Braves Chart of the Day: June 16, 2009

Over the years, the Braves have had pretty good luck trading for Tigers pitching prospects.  They’ve had at least one former Detroit farmhand in the rotation or bullpen for the last 20 or so years.

Even though John Smoltz is gone, Jair Jurrjens is keeping up that tradition quite well in 2009.  He’s probably been a tad lucky this year, but you can certainly make a case that Jair just keeps improving.  One such case would involve Pitch Type Linear Weights.

Linear Weights have been around for some time as a method of evaluating performance based on the run values of certain outcomes: walks, singles, doubles, etc.  Each outcome has a certain theoretical value, and you just add up the run values based on outcomes.  Only recently has this method been applied to pitch types, using PITCHf/x data.  FanGraphs unveiled the results on their site last month, and they have been updating the data since.

You can find their introduction here, but the basic things to know are these:

1. Pitch Type Linear Weights are calculated vs. average rather than vs. replacement level (unlike VORP, for example).  So, “below average” performance still has some value to a team.

2. Higher numbers are better.  In other words, the numbers represent runs saved, rather than runs allowed.

Below are Jair’s Pitch Type Linear Weights for 2008 (full season), 2009, and the league leading value in each category for 2009.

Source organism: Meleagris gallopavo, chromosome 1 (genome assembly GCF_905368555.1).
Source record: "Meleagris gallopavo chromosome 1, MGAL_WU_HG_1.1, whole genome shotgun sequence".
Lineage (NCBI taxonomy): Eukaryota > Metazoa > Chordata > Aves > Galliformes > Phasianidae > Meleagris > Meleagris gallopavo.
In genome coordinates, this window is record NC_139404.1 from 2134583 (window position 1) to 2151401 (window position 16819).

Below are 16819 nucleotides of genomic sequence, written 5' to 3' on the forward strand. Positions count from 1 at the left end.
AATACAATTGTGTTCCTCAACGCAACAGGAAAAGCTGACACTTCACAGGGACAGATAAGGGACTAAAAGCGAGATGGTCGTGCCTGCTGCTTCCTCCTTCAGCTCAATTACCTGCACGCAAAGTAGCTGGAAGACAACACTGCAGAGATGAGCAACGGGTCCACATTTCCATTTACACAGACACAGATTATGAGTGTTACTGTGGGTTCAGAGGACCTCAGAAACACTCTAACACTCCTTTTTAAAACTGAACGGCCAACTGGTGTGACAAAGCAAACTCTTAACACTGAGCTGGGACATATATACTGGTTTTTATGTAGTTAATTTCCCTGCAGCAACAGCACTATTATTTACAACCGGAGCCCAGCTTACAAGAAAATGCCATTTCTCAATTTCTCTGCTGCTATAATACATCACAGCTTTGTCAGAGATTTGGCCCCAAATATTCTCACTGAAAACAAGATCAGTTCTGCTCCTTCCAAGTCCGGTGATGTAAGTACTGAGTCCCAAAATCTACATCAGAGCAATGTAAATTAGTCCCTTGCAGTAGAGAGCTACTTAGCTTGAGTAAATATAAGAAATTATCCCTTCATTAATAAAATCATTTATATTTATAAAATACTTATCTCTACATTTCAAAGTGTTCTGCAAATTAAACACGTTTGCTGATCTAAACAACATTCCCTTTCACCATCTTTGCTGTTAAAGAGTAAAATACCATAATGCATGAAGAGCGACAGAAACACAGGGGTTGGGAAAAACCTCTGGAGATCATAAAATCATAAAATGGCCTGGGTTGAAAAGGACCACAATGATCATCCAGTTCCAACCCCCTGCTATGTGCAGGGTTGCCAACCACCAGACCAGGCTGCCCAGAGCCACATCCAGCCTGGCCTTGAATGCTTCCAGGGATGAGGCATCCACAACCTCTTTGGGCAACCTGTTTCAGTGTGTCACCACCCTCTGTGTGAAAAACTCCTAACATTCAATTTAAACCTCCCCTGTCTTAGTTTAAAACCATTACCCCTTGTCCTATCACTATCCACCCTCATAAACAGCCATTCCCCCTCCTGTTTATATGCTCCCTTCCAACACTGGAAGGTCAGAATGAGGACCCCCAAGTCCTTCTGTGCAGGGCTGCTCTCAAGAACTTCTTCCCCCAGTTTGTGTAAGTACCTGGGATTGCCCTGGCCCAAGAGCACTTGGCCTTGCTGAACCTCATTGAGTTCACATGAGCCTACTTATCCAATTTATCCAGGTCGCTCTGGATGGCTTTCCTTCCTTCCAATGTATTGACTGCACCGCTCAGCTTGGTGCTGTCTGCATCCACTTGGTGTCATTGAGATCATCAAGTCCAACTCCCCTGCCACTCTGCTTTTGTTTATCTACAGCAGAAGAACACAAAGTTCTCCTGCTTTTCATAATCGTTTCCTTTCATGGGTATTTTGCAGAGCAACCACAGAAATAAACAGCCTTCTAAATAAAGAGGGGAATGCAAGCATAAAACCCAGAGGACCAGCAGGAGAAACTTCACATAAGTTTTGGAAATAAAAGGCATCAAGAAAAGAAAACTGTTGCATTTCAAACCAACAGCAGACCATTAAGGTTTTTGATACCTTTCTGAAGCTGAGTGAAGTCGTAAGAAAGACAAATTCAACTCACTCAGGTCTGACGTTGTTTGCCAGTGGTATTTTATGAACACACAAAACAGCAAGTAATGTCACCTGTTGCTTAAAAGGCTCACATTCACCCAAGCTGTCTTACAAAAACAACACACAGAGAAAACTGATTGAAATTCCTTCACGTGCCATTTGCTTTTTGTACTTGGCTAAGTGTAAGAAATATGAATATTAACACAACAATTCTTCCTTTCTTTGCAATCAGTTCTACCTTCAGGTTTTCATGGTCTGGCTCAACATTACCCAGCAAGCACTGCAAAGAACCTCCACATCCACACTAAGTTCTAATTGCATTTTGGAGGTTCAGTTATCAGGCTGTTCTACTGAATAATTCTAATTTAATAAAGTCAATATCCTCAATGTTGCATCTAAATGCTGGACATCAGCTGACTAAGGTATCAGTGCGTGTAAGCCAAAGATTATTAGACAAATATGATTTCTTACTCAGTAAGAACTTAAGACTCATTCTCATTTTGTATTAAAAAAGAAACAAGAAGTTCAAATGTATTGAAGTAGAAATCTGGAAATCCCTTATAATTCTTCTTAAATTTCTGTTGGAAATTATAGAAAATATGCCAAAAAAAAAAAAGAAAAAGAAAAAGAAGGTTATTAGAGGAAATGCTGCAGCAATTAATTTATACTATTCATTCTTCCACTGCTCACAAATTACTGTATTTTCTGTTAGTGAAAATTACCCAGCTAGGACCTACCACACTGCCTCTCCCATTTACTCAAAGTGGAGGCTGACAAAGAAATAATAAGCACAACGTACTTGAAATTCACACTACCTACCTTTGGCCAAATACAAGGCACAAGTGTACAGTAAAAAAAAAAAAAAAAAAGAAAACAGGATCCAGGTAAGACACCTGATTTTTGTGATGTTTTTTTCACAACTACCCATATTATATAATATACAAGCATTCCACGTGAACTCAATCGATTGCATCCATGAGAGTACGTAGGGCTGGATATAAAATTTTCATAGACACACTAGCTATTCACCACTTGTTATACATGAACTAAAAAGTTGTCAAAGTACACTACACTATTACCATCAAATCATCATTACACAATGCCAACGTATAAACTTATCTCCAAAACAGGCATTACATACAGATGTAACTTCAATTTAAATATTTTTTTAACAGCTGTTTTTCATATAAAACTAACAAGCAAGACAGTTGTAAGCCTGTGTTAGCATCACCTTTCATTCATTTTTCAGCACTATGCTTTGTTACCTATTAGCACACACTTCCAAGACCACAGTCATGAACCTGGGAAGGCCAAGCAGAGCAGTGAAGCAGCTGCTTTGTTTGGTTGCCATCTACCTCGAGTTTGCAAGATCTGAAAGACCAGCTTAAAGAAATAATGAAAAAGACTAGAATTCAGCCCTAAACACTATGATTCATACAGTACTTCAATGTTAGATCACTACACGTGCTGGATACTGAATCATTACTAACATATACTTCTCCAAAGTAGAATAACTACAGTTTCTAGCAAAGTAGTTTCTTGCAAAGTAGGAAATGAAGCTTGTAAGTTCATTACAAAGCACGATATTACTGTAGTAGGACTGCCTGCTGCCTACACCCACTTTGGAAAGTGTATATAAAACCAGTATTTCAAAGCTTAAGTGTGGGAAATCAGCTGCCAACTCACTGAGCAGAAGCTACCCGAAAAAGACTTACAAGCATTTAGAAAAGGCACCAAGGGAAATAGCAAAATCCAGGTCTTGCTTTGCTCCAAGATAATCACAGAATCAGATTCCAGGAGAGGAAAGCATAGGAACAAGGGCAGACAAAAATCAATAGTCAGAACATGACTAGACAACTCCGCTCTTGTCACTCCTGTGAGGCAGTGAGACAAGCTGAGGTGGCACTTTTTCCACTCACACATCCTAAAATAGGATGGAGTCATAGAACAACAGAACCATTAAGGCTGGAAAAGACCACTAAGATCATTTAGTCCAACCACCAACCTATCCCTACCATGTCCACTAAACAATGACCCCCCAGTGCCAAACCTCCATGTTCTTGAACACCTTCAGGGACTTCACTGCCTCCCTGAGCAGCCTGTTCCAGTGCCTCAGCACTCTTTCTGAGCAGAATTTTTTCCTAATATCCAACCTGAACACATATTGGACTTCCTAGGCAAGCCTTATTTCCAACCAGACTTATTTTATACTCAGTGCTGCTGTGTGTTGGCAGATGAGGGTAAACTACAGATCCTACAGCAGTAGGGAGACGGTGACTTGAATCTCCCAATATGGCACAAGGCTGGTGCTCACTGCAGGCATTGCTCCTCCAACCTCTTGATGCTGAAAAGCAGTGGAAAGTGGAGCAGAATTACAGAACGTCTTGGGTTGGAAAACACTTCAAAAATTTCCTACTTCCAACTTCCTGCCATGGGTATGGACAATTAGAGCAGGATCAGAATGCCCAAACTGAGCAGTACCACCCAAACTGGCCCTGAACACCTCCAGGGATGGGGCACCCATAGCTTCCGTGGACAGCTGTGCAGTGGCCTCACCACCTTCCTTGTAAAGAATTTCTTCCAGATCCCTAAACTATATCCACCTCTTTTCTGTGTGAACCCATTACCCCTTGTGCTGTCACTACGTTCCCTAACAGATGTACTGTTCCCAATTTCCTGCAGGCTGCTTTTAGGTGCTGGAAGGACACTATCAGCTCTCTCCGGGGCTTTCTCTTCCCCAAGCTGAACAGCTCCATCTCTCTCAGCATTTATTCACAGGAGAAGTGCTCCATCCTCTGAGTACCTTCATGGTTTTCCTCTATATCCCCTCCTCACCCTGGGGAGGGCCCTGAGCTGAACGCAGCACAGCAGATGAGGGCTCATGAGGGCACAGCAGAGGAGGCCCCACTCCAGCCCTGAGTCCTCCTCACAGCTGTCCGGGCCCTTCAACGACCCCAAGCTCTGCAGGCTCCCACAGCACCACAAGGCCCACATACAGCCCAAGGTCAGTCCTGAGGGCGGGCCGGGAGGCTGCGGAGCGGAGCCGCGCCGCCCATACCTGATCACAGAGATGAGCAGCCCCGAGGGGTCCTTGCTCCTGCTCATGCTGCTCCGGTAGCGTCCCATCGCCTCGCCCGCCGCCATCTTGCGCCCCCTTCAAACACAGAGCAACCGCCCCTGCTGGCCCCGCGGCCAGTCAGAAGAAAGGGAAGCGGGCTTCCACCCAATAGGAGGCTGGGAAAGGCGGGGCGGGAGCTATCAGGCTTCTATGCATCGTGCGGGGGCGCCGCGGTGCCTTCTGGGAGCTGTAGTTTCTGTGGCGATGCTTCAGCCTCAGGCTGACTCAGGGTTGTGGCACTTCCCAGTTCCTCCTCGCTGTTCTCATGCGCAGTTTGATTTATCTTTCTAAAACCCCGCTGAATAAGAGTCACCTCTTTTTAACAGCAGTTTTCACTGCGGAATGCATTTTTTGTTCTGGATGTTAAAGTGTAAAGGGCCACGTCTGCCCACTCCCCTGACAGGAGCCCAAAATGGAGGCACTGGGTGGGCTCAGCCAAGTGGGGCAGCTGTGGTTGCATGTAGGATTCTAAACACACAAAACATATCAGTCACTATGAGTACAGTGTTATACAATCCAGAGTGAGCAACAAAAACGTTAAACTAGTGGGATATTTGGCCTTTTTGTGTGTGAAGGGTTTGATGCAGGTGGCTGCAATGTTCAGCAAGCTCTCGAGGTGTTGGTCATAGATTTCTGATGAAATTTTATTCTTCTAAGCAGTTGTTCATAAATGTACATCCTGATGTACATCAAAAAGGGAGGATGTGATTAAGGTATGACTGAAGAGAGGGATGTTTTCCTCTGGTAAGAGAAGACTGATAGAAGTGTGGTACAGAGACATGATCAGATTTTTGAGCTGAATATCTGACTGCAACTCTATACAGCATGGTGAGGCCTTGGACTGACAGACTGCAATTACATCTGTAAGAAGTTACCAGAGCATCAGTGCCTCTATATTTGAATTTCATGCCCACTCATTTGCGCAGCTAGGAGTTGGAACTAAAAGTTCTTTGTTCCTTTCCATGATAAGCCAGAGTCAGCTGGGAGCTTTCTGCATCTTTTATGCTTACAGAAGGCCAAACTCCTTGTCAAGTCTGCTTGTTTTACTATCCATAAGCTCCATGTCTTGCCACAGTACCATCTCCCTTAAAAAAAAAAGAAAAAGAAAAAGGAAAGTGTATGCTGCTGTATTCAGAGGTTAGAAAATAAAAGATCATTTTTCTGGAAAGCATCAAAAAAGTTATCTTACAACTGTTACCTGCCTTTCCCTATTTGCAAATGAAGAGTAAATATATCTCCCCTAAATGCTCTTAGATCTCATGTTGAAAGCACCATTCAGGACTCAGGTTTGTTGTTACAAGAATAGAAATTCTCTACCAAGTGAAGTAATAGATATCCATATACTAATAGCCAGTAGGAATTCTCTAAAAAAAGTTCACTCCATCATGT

20090616-JJPitchValues0809The charts should be somewhat self-explanatory.  On the left are his cumulative PTLWs, and on the right are his run values per 100 pitches of each type.  That’s especially relevant, since virtually no one throws the same percentage of each pitch type.

For reference, Jair throws his fastball about 62% of the time, his slider about 15%, and his changeup 23%.  The league leader in each category, from left to right, is Justin Verlander, Zack Greinke, Tim Lincecum, Tim Wakefield (!), Mark Buehrle, and Braden Looper.  (Wakefield makes sense there because his fastball is a sort of “change-up” from his knuckler.  It’s not a great fastball by any means, but when you’re not looking for it, it is devastating.)

Jurrjens has been lucky to have only allowed 4% of his fly balls leave the yard, which is good for him because he’s allowing a lot more fly balls than he did a year ago.  Still, it’s clear that he’s making adjustments and getting plenty of mileage out of all three of his pitches by throwing them at the right times.  I’m especially impressed that he has a positive run value from each pitch.


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